This isn’t much of a stretch. The material is stuff of legend. The process to make it is lost to the ages. The people talking about it are not, by and large, smiths. The story about the folding could just be misinformation passed through the generations to explain the swirly patterns. Also, the smith that says he melted down the sword might be lying. The ability to work Valyrian steel is a high value skill and there is definitely precedent for obfuscating trade secrets.

Edit: For those that wodered about Damascus steel, there is a followup post.


“… the blade itself was Valyrian steel, old and light and deadly sharp.” CoK

There are two possible explanations for Valyrian steel being light. The first is that it is stronger than other steels, and a sword of the same length and width can get away with having less material in it than would a normal sword.

An object’s resistance to bending and twisting is related to its second moment of area. The second moment of area is related to the shape of an object rather than its mass. Because of this, it is possible to remove a lot of material from an object while only slightly impacting how hard it is to bend it. This is why pipes and I-beams remain nearly as strong as their solid counterparts, while being a fraction of the weight.

“The blade itself was a good half foot longer than those Jon was used to, tapered to thrust as well as slash, with three fullers deeply incised in the metal.” GoT

Many swords have fullers in them, often called blood grooves. Their purpose has nothing to do with letting blood. Their actual function is to strip material from the blade while not substantially reducing the strength. The fullers change the mass a lot, while changing the second moment of area very little.

If Valyrian steel is exceptionally strong, then there could be more extensive fullers, reducing the overall weight of the blade.

The second option is that Valyrian steel is not steel at all, but more on that later.


“‘Ice,’ that sword was called. It was as wide across as a man’s hand, and taller even than Robb. The blade was Valyrian steel, spell-forged and dark as smoke. Nothing held an edge like Valyrian steel.” GoT

To cut without dulling, the steel would need to be very hard. Diamond is the hardest known substance, meaning that it can cut anything, and nothing can scratch it. Steel can’t compete with that, however a high-carbon steel, like 1095, with around 1% carbon, can be more than hard enough to cut into other steels without dulling. A lot of modern knives are made out of this, and similar kinds of steel for exactly that reason.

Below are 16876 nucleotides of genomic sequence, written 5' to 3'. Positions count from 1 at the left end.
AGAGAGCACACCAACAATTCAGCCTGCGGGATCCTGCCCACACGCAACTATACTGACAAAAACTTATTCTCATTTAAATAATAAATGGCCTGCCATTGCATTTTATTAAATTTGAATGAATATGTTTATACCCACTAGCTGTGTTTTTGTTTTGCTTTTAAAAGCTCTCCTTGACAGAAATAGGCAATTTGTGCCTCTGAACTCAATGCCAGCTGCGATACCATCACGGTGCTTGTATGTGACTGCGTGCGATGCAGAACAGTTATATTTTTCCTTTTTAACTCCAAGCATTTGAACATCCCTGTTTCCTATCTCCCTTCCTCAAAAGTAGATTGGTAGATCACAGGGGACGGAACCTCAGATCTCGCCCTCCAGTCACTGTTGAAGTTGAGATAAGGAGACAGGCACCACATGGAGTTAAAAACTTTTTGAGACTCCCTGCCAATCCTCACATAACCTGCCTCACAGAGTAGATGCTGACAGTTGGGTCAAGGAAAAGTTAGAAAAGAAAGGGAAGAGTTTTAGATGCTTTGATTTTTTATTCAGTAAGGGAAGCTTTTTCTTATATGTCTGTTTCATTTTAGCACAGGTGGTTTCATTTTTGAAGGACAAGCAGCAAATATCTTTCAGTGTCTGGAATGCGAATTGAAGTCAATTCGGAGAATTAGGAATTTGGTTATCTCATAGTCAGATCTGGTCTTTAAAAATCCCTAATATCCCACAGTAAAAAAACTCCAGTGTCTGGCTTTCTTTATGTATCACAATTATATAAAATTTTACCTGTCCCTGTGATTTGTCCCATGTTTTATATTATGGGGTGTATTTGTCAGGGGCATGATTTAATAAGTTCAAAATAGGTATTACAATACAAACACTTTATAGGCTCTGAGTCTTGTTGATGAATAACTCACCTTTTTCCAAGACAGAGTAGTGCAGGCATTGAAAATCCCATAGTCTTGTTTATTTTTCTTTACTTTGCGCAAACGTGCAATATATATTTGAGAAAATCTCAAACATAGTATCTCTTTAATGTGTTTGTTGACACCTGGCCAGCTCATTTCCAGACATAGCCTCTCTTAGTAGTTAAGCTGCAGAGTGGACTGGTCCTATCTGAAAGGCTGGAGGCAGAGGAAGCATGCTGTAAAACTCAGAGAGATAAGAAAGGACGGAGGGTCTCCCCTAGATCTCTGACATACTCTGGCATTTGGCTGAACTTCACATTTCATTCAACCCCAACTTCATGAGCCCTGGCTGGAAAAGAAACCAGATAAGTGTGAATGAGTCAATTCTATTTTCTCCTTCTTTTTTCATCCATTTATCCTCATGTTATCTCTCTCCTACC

“‘Valyrian steel,’ he said, ‘spell-forged and razor-sharp, nigh on indestructible.'” FfC

Valyrian steel is supposed to be tremendously strong, but strong can mean a few things when talking about metals. When talking about a sword, it probably refers to a combination of tensile strength and toughness.

We want high tensile strength so that a sword can bend without breaking. Again, a high carbon steel could do that job very well..

Toughness, though, introduces a deeper challenge. Toughness refers to how well a material can take a hit, and the harder something is, the more easily it shatters. So that beautifully hard material we picked earlier might shatter like glass the moment swords cross.

This is the problem Narsil had in Lord of the Rings.

So we need to strike a balance between tensile strength, hardness, and toughness. There are spring steels available that will do this, like 9260. A lower carbon content, around 0.6% along with a couple percent silicon and manganese, creates an alloy that has a very nice balance. It will keep an edge, bend without breaking, and is really difficult to shatter.

Heat Resistance

“The fire melted the silver off the pommel and burnt the crossguard and grip. Well, dry leather and old wood, what could you expect? The blade, now… you’d need a fire a hundred times as hot to harm the blade.” GoT

It is mentioned a few times that Valyrian steel is unbothered by ordinary fire. There isn’t much that can be done to steel to change the temperature it starts to melt at, so this seems ridiculous.

However, while it takes a lot of heat to melt steel, you can spoil a blade at much lower temperatures. Maybe they’re not talking about melting the metal, just annealing it.

Heat treating steel can be a complicated process. To get the crystal structure that gives us the properties we wanted out of spring steel, we would have to heat it to a very specific temperature, cool it down or quench it at a specific rate, then heat it up again to another temperature for a specific amount of time.

Throw that spring steel sword into a burning building and it would ruin the temper, making it too soft to be of any use. In a world without thermometers, it would be hard to get that heat treatment back.

A lot of modern tools heat up and cool down during regular use and it would be inconvenient if they lost their useful properties in that process. There is a class of steel that has been developed for these applications that doesn’t need fancy heat treatment. It just needs to cool off in the open air. Perhaps Valyrian steel is actually an air-hardening tool steel, like A2. This isn’t quite as good a sword material as the spring steel, but it would be pretty robust compared to the common steel of the day.